by Alex Z. Salinas (B.A. ’11, M.A. ’19)
Christina Lopez (B.A. ’18) was 28 years old when she enrolled at St. Mary’s University to study Environmental Science, hoping to teach it someday to young students.
In a few years, Lopez — now an eighth-grade science teacher at Somerset Junior High School in Von Ormy — would establish herself as a top educator in the state.
The San Antonio native, born and raised on the South Side by a Mexican immigrant father and a teenage mom, graduated from Southwest High School and attended a university, but left two years later after not being fully engaged.
“I worked in a preschool for seven years and my parents and little sister questioned my future and wanted me to do more,” Lopez said.
Lopez’s sister, Samantha (B.A. ’10, M.P.A. ’12), encouraged her older sibling to apply to her alma mater, St. Mary’s, despite Lopez initially feeling “afraid I was not capable.”
That changed the moment Lopez arrived at St. Mary’s, where professors warmly welcomed her and strengthened her knowledge in earth science — Lopez’s passion in high school, where she was a member of the environmental science club.
Evelynn Mitchell, Ph.D., Professor of Environmental Science, recalled a high school recruiting trip during which Lopez tagged along and impressed prospective students.
“She easily connected with the students and helped them see how understanding our environment was important to them personally,” Mitchell said. “Christina also shared with me, while she was a student, that she had started taking her nieces and nephews on nature hikes and teaching them about our environment.
“Being a teacher is part of who she is.”
In 2018, Lopez, age 32, was the first at St. Mary’s to graduate with a Bachelor of Arts in Environmental Science with a Teaching Certificate.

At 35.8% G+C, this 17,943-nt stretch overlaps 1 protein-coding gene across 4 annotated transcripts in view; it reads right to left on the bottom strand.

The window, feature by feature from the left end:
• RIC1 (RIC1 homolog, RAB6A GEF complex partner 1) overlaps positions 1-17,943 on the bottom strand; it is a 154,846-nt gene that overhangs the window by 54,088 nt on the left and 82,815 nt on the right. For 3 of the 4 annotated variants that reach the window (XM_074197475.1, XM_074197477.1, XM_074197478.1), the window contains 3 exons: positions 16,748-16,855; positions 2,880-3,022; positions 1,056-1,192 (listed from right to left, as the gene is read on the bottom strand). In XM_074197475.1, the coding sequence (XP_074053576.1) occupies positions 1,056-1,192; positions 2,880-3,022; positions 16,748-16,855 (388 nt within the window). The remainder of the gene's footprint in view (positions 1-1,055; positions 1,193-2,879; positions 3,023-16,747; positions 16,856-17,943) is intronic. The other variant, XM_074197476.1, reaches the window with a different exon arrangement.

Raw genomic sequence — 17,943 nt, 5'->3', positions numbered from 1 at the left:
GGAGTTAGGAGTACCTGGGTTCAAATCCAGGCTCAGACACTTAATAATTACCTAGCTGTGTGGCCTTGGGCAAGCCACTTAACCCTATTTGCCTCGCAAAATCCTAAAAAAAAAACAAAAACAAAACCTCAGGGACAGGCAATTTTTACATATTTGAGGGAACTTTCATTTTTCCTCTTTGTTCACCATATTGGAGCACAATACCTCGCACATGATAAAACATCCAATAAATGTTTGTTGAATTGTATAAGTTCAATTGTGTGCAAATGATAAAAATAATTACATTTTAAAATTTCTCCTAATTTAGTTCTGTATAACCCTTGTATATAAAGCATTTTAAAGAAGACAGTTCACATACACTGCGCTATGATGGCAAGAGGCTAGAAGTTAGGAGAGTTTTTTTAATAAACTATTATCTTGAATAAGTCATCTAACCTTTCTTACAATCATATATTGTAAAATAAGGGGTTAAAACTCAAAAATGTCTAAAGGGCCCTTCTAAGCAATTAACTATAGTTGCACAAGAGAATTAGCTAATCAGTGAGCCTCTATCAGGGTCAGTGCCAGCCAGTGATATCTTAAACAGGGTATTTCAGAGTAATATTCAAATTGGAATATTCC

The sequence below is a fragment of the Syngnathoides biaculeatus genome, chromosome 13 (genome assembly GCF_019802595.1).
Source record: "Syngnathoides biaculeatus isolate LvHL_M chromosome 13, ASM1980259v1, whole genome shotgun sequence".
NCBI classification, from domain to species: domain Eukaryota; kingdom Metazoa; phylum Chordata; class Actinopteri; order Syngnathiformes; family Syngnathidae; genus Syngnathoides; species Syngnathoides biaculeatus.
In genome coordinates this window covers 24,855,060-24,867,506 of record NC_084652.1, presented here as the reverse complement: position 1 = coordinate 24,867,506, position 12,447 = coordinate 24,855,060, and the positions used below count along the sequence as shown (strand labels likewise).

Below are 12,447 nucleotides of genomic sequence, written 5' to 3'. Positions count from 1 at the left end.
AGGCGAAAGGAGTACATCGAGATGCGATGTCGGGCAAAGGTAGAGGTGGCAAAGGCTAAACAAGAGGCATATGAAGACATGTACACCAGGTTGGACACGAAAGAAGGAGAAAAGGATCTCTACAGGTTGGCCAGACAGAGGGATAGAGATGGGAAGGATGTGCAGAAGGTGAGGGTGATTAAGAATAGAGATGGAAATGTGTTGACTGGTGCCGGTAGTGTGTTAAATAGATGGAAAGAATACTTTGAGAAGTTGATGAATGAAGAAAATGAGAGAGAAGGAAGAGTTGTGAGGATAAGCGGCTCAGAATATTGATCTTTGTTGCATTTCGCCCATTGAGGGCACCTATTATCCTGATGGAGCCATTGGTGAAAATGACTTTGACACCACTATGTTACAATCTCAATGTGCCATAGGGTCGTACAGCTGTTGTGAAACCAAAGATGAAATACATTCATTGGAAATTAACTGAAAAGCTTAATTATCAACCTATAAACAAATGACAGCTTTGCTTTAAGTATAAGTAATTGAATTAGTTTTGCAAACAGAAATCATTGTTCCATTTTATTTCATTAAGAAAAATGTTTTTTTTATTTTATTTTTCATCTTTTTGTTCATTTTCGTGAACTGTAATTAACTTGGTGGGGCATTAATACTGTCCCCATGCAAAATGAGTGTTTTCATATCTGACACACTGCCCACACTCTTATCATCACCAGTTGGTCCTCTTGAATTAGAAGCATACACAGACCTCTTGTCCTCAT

That year she began teaching science at Somerset Junior High School, quickly setting herself apart as an exemplary educator.
Lopez recently received a Teacher Incentive Allotment (TIA) grant, created by the Texas Legislature to “provide a realistic pathway for top teachers to earn six-figure salaries and to help attract and retain highly effective teachers at traditionally hard-to-staff schools,” according to the TIA website.
For the next five years, Lopez will earn an annual bonus of $11,000, which she and her husband plan to use to help build a house “seven minutes away from Somerset.”
“Our student population is on the lower socioeconomic end and are at higher risk of dropping out,” she said.
Because of this, Lopez empathizes with her pupils, having felt as a young person “already at a disadvantage — people looking at me as a brown woman who wouldn’t amount to much.”
While she once heard students at Somerset refer to the school in passing as “Dumberset,” Lopez now takes pride in helping noticeably increase the school’s academic rankings.
Her secret: meaningful connections.
“I tell my kids, ‘You take pride where you’re at, and you make it better,’” she said.
The job isn’t without its stress. Some days, Lopez discreetly asks individuals, “Did you eat supper last night?”
In doing so and making efforts to attend her students’ sports games, Lopez believes her teaching atmosphere is ripe for success, especially when she addresses her favorite subjects in class.
“I love talking about Plate Tectonics Theory, that Pangea existed, the magnitude of human impact on the environment,” she said.
Lopez credits her St. Mary’s education for her teaching achievements, finding it emotional to put it into words.
“The professors at St. Mary’s never made me doubt my background, never made me feel that I didn’t possess potential to strive for greatness,” she said.
“It’s an honor to be part of this community.”